By Cole Parkinson
As renewable energy continues to make greater strides across Canada, the Municipal District of Taber are continuing to see how best to approach it in regard to placing it on their own land.
With council receiving plenty of interest throughout the M.D., they had a chance to discuss what the next steps would be if they went forward with renewable energy at their policy meeting on June 4.
“We’ve had many requests from various companies, both wind and solar, to locate available projects on our lands. Previous councils have made certain stipulations on that as far as their development. We got close to selling a quarter of land for that purpose at one point and that was redacted back. We are now in a position of deciding on future policy on these matters,” said Brian Peers, director of municipal lands and leases for the M.D.
A big reason for the interest in southern Alberta is due to the large open areas that are subject to both plenty of wind and sun.
The M.D. of Taber currently holds over 80,000 acres of land, though most of it is native grasslands.
“The vast majority of M.D. owned lands are native grasslands through the tax recovery transfer process,” said Peers. “We’ve had a conservation company, the Nature Conservancy of Canada look at our lands to do a bit of an assessment as far as relative conservation value of about 381 quarter sections of tax recovery lands.”
Currently, the M.D. has 345 quarter sections (55,200 acres) of tax recovery native grass, 21 quarter sections (3,360 acres) of tax recovery tame grass, 93 quarter sections (14,880 acres) of M.D. grazing native grass, 22 quarter sections (3,520) acres of M.D. grazing tame grass and 38 quarter sections (6,080 acres) of cultivation.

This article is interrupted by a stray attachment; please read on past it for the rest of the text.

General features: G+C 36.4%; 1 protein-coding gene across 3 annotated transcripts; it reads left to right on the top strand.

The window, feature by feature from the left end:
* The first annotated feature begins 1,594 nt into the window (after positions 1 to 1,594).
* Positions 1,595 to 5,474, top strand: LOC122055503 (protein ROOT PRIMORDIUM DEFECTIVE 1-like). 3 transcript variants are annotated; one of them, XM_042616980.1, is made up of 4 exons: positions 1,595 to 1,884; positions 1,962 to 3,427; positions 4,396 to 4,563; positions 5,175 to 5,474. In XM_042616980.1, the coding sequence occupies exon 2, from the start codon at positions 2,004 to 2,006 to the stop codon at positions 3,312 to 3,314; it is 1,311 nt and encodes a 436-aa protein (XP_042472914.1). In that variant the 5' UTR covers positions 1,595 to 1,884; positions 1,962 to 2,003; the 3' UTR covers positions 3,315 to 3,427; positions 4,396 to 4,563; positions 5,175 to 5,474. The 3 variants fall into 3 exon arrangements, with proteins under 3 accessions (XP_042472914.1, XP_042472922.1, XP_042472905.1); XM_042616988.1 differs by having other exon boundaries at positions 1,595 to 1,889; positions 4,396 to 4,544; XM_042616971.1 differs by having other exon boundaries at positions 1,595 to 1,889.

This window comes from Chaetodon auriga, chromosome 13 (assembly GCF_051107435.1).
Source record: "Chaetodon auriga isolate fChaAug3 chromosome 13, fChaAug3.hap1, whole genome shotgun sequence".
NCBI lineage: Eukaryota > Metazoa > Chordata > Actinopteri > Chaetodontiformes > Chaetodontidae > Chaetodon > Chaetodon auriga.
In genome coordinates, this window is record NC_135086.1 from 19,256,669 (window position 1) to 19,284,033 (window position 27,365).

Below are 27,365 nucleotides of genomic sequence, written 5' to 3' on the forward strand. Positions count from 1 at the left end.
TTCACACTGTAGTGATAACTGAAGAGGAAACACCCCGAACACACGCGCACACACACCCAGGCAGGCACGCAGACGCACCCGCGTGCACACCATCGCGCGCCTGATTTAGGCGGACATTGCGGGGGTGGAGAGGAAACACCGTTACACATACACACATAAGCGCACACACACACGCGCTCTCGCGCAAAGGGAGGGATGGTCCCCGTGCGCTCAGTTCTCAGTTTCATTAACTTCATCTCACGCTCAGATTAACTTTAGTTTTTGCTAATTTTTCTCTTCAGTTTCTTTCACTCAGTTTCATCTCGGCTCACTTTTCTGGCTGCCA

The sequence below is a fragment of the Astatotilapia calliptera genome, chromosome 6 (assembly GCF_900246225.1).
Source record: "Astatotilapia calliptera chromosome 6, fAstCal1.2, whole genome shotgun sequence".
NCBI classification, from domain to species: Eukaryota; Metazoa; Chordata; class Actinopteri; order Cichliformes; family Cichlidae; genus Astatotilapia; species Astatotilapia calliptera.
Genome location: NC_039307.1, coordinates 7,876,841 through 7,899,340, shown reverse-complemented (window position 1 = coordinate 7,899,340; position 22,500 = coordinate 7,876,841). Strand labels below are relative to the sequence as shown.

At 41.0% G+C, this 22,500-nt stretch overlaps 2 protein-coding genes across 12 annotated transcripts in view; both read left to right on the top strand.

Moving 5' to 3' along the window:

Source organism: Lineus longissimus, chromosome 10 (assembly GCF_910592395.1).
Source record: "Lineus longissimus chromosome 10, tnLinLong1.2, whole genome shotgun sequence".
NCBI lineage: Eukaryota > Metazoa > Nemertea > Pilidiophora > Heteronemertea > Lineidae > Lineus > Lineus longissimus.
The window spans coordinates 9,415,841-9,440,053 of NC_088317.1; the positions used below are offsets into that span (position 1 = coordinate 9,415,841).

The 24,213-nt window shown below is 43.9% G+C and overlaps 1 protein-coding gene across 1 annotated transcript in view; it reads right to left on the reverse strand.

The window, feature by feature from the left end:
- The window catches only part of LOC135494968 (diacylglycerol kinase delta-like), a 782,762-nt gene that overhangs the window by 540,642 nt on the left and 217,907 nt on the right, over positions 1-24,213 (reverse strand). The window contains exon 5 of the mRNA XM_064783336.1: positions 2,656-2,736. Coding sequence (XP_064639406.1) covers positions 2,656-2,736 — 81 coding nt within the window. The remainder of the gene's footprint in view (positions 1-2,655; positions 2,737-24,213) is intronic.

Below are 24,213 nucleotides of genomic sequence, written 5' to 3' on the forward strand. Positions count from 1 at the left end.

The review by the Nature Conservancy of Canada was done in 2017 with focus on degree of nativeness, regional and local biodiversity, risk of loss to agricultural conversion, levels of linear disturbance and irreplaceability with 341 of 381 quarter sections ranked as having high or medium conservation value.
In approaching a policy for renewable energy on M.D. lands, Peers had trouble finding similar municipalities due to the M.D.’s position of owning so much land.
“I did do some investigations with other municipalities and irrigation districts just to determine policies they might have had in this regard. Really, we are in a unique situation because we own a lot more land than any other municipality does,” he explained.
In regard to placing renewable energy projects on native grasslands, it may present a challenge if council was in favour as they currently have a no break policy.
“As far as Alberta Environment and Parks goes, their main driver of these developments is not on crown lands and not on native grass,” said Peers and he also answered council questions on if placing solar projects on native grass would be breaking them. “I would consider a solar project on native grass to be impacted to the point of breaking them, yes.”
Council was vocal about their disdain for placing any type of projects on native grasses and some even voiced their opinions that they didn’t want them anywhere on M.D. owned land.
“I don’t think I want to see it on our land,” stated Coun. Jennifer Crowson.
Another big questions surrounding the projects was about reclamation.
“I would like to know what reclamation would look like. Will the land be useable again for production of any kind? If it is sterile, is that something we want to get into when we take land completely out of production?” asked Crowson.
With how far the oil and gas industry has fallen in the past few years, council was worried about what the potential would be for it to happen to the renewable energy industry.